Immunological aspects of the pathophysiology of periodontitis

C.G.J. Moonen

Research output: PhD ThesisPhD-Thesis - Research and graduation internal


Periodontitis is a multifactorial chronic inflammatory disease of the tooth-supporting tissues leading to alveolar bone loss and tooth exfoliation. In this condition, there is an increased influx of polymorphonuclear leukocytes (PMNs) into the oral cavity. Oral PMNs showed to have antimicrobial capacities by their ability to internalize microbes (phagocytosis) and the hyper(re)active neutrophil extracellular trap (NET) formation.
In the blood circulation, NET accumulation (e.g. caused by reduced NET degradation) may negatively affect various chronic conditions such as cardiovascular disease. Interestingly, we observed that non-surgical periodontal therapy partly restored the reduced NET degradation and this was maintained for 3, 6, and 12 months.
The chronic immune cell infiltration of the inflamed periodontal soft tissues in periodontitis is accompanied by osteoclast-induced alveolar bone resorption, the hallmark of periodontitis progression. Despite the fact that PMNs are abundantly present in inflamed tissues, neither oral PMNs nor circulatory PMNs contributed to osteoclast formation, while gingival fibroblasts have osteoclastogenic capacities. These gingival fibroblasts also contribute to both the temporization and clearance of gingival inflammation by supporting the long-term survival and even proliferation of leukocytes (T, B, NK cells and monocytes) which are present in these inflamed periodontitis lesions. Notably, the T-cell proliferation was also shown to be stimulated via persistently present Toll-like Receptor agonists. Thus, the gingival fibroblasts are suggested to maintain and possibly worsening the periodontal inflammation, which may explain the chronicity of periodontitis.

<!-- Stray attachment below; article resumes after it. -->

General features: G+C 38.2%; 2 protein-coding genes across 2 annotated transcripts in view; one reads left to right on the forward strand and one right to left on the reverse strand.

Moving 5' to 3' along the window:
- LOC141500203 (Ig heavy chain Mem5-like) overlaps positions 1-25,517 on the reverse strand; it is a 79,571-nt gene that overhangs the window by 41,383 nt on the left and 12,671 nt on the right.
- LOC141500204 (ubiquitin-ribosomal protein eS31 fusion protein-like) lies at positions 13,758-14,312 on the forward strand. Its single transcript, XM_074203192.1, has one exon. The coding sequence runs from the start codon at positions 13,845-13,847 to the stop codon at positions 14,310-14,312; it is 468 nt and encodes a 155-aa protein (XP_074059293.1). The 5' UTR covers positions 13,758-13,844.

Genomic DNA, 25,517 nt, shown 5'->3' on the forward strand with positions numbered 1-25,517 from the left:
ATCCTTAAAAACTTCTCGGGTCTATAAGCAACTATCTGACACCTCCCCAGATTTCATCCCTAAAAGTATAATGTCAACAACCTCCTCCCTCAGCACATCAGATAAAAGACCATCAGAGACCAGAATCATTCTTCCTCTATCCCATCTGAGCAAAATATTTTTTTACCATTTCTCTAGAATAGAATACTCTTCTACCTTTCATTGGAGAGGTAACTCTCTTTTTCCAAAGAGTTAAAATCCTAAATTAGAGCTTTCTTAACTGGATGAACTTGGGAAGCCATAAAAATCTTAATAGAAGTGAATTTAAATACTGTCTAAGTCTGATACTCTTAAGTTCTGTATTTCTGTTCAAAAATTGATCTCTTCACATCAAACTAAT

Original languageEnglish
Awarding Institution
  • University of Amsterdam
  • Loos, Bruno, Supervisor
  • Nicu, E.A., Co-supervisor
  • de Vries, TJ, Co-supervisor
Award date13 Sept 2019
Print ISBNs9789463237741
Publication statusPublished - 2019


Dive into the research topics of 'Immunological aspects of the pathophysiology of periodontitis'. Together they form a unique fingerprint.

Cite this